Partou Zia was born in Tehran in 1958 and emigrated to London when she was twelve years old. She gained a PhD in Art History and moved to Cornwall, where she lived and worked until her death in 2008.
She mainly painted dream-like landscapes and domestic scenes and often incorporated into them her own figure – either clothed or nude. Her fascination with the spiritual was manifested through her paintings of overlooked corners in churches. She painted with thick layers of paint and free energetic brushstrokes.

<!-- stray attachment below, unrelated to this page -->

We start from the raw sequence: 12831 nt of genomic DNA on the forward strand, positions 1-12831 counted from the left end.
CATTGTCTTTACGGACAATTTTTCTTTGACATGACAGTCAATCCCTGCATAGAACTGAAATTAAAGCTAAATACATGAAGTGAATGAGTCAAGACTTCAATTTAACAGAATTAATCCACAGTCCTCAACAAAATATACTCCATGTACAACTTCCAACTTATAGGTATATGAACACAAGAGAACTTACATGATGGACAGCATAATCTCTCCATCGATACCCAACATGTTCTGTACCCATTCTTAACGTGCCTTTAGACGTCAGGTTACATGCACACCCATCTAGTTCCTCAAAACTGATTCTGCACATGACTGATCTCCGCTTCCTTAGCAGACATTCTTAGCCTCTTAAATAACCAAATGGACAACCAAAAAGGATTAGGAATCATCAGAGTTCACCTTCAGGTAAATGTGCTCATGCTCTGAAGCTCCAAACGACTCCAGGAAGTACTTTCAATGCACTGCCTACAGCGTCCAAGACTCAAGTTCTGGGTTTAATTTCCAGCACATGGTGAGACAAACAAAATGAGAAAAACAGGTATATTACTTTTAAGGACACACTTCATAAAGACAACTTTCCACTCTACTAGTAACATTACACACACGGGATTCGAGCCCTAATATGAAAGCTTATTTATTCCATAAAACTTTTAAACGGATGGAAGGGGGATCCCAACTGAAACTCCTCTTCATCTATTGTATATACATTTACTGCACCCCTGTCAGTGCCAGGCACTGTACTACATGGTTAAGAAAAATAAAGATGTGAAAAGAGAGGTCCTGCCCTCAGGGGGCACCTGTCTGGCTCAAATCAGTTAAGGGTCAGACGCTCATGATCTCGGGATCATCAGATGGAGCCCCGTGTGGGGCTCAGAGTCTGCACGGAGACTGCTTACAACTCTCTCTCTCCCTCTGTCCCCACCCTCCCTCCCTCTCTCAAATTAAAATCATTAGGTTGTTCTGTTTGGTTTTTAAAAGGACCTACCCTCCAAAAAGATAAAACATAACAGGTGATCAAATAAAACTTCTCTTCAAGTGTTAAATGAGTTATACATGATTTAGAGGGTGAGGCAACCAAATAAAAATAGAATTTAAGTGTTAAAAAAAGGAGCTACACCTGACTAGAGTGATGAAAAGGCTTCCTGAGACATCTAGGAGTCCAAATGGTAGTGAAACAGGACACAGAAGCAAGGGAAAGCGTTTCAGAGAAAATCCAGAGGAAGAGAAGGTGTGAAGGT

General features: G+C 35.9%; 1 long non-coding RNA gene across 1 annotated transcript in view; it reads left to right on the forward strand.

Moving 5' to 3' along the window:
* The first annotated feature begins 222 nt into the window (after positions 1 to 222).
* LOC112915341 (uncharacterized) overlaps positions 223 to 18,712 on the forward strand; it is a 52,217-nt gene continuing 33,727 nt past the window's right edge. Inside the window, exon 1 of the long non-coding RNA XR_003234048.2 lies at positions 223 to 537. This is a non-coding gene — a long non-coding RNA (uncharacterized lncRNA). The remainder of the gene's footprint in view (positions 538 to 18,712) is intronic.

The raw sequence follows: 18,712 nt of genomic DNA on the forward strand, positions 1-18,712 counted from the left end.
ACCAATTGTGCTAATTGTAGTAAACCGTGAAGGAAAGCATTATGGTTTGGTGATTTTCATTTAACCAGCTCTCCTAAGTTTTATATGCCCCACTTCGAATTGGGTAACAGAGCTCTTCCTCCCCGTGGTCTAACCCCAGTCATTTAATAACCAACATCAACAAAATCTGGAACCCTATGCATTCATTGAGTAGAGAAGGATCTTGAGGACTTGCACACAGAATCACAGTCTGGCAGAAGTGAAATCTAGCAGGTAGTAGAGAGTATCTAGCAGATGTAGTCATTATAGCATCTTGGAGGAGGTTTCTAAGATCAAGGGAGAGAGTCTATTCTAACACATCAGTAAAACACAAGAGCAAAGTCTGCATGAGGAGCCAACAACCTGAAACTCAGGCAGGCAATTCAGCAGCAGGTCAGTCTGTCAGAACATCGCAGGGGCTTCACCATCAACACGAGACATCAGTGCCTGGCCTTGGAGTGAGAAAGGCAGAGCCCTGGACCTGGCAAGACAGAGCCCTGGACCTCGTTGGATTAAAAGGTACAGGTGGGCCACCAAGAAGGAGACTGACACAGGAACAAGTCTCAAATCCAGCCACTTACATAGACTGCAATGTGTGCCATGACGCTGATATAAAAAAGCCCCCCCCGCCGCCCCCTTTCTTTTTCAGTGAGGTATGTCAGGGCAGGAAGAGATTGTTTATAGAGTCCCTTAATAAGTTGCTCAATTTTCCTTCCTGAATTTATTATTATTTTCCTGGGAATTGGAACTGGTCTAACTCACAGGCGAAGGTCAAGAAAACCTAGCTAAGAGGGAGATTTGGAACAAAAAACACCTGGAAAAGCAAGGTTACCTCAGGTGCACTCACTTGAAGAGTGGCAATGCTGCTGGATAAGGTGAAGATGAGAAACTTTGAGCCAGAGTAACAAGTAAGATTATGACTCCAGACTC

‘Cedar Notes’ (2004) depicts a nude woman standing in a garden and writing. Zia was a writer as well as a painter and it is likely that this, like many of her other works, is a self-portrait. Unlike her surroundings, the central figure is drained of colour. In Zia’s works, different colours have different meanings – for example, she associated the colour yellow with spirituality. The fact that Zia’s self-portrait is monochrome may be a comment on her sense of isolation as an Asian female artist practising in South West England.